3 Tips for COVID-19 Risk Management

As the effects of the coronavirus pandemic are experienced across the country, wrongful death and gross negligence claims are on the rise, particularly by the families of employees who believe their loved ones may have come into contact with COVID-19 on the job.

Under normal circumstances, workplace injuries and illnesses are handled through the workers’ compensation system. Wrongful death and gross negligence claims are, however, brought as civil actions and almost always include demands for pain and suffering and punitive damages.

We offer the following three tips to avoid COVID-19 civil liability traps.

Tip #1: Engage a third-party to audit your COVID-19 safety policies, practices, and daily operations.

Civil liability is based largely on a failure to act with reasonable care. In the COVID-19 context, reasonable care may be demonstrated by compliance with guidelines set by the Centers for Disease Control and Prevention (CDC), the Occupational Health and Safety Administration (OSHA), and the relevant state agencies. An effective third-party audit should include a comprehensive review of your company’s compliance with CDC, OSHA, and state guidelines and, if necessary, recommendations for compliance improvements. Although you cannot guarantee a hazard-free workplace, a demonstrated fidelity to legal compliance will significantly improve your company’s ability to defend against civil liability.

Tip #2: Develop a plan of action to respond to a probable or confirmed case of COVID-19 in the workplace.

If your workplace is exposed to COVID-19, it is best to respond according to a strategic plan that is based on federal and state standards. Many states have a particular protocol that must be followed, as a minimum standard, where there is a probable or confirmed case of COVID-19 in the workplace. Even if your state does not have certain requirements, as an organization, you will be in a better position by responding within an organized framework.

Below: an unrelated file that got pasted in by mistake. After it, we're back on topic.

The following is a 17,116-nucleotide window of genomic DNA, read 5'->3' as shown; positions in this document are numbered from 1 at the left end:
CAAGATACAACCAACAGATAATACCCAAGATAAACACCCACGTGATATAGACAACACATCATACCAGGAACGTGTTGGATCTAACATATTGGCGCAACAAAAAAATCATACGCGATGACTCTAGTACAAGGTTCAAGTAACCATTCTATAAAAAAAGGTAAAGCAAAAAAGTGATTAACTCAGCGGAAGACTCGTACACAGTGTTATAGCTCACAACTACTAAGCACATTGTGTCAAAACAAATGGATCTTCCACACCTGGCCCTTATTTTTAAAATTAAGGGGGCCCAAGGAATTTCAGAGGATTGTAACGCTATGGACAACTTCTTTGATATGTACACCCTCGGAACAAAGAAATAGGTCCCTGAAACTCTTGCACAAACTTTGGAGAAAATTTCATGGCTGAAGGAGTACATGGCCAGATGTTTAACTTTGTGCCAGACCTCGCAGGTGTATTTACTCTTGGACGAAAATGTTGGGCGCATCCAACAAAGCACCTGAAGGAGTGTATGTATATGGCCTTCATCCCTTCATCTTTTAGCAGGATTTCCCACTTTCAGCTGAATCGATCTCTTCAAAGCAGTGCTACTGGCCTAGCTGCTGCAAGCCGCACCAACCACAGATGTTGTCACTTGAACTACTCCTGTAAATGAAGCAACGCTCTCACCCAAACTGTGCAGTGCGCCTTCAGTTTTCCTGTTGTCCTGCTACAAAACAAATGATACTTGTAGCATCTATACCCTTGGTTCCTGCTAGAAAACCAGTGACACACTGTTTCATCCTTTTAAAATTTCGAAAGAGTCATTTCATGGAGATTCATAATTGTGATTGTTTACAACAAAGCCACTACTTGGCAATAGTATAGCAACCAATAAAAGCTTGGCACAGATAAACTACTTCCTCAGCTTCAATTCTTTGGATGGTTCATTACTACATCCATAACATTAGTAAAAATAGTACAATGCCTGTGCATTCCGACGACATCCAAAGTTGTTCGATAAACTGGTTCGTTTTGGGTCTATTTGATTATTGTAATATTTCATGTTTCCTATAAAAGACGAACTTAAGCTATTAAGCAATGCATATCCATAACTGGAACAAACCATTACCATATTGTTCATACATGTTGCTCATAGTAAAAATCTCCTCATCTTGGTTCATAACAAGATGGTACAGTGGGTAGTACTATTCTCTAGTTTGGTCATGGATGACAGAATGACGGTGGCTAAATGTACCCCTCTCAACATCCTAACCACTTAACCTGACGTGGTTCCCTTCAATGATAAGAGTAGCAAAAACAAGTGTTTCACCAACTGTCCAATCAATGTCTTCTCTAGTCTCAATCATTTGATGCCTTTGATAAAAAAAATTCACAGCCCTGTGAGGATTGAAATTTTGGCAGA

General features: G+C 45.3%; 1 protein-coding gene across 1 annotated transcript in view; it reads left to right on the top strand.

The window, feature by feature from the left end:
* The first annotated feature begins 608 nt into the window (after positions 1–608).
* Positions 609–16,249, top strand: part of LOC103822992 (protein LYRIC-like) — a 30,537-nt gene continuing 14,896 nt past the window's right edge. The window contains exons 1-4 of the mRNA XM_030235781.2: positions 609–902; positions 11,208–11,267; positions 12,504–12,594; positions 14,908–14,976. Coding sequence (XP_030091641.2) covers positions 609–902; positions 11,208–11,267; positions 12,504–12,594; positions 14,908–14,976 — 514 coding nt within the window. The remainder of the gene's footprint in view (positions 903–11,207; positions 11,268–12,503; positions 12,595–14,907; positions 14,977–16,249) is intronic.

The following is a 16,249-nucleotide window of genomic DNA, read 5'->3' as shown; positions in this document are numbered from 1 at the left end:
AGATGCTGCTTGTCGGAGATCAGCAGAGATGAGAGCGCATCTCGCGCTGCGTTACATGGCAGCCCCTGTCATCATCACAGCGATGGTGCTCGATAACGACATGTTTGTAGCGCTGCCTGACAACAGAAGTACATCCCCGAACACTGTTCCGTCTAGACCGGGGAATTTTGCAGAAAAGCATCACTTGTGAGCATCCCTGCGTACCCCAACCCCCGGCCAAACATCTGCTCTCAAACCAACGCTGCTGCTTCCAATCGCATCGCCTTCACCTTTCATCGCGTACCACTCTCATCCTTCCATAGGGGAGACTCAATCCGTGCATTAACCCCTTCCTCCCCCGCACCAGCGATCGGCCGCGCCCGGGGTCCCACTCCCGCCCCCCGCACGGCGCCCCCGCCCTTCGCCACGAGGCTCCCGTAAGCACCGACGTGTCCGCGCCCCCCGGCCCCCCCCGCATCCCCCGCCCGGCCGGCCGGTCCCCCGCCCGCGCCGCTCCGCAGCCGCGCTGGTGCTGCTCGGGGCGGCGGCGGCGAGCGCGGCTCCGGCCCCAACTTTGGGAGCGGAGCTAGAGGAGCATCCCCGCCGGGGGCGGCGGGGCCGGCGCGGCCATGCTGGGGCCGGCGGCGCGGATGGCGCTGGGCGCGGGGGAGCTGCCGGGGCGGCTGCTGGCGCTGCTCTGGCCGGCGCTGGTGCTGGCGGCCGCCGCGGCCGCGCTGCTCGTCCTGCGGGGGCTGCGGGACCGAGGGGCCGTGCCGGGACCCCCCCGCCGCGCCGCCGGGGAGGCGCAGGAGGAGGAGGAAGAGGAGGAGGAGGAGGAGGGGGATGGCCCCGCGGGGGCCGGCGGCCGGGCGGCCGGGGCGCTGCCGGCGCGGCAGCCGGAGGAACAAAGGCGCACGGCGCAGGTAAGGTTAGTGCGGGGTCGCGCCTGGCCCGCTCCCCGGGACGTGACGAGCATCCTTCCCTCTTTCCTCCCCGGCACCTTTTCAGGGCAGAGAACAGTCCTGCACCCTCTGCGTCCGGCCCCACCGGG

Tip #3: Stay current with state and local standards.

Notwithstanding CDC and OSHA guidance, COVID-19 safety regulations are more intensively managed on a state level. As one example, certain states have mandatory quarantine restrictions when returning from designated “hot spots,” while other states may encourage (but not require) quarantine. In addition to state restrictions, certain localities have their own set of protocols. For full compliance, employers are best advised to seek guidance to stay on top of dynamic state and local standards.

BONUS TIP: Do not rely on liability waivers.

Gross negligence, particularly in the wrongful death context, generally cannot be waived. Even if your state law allows for such a waiver, OSHA’s safety standards and workers’ compensation claims are generally not waivable. Instead of investing your resources in waivers, consider having your employees sign an acknowledgment of your safety plan and COVID-19 reporting procedure. An acknowledged safety plan and reporting process would be useful in demonstrating that your company is serious about compliance and exercised reasonable care regarding COVID-19.

If you have any questions about the above, please contact Hall Benefits Law. We would love to hear from you, and the HBL team looks forward to serving as your risk management partner!

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Hall Benefits Law, LLC

HBL offers employers comprehensive legal guidance on benefits in mergers and acquisitions, Employee Stock Ownership Plans (ESOPs), executive compensation, health and welfare benefits, healthcare reform, and retirement plans. We counsel a wide spectrum of clients including small, mid-sized, and large companies, 401(k) investment advisors, health insurance brokers, accountants, attorneys, and HR consultants, just to name a few. HBL is passionate about advising clients, and we are dedicated to our mission: to provide comprehensive, personalized, and practical ERISA and benefits legal solutions that exceed client expectations.

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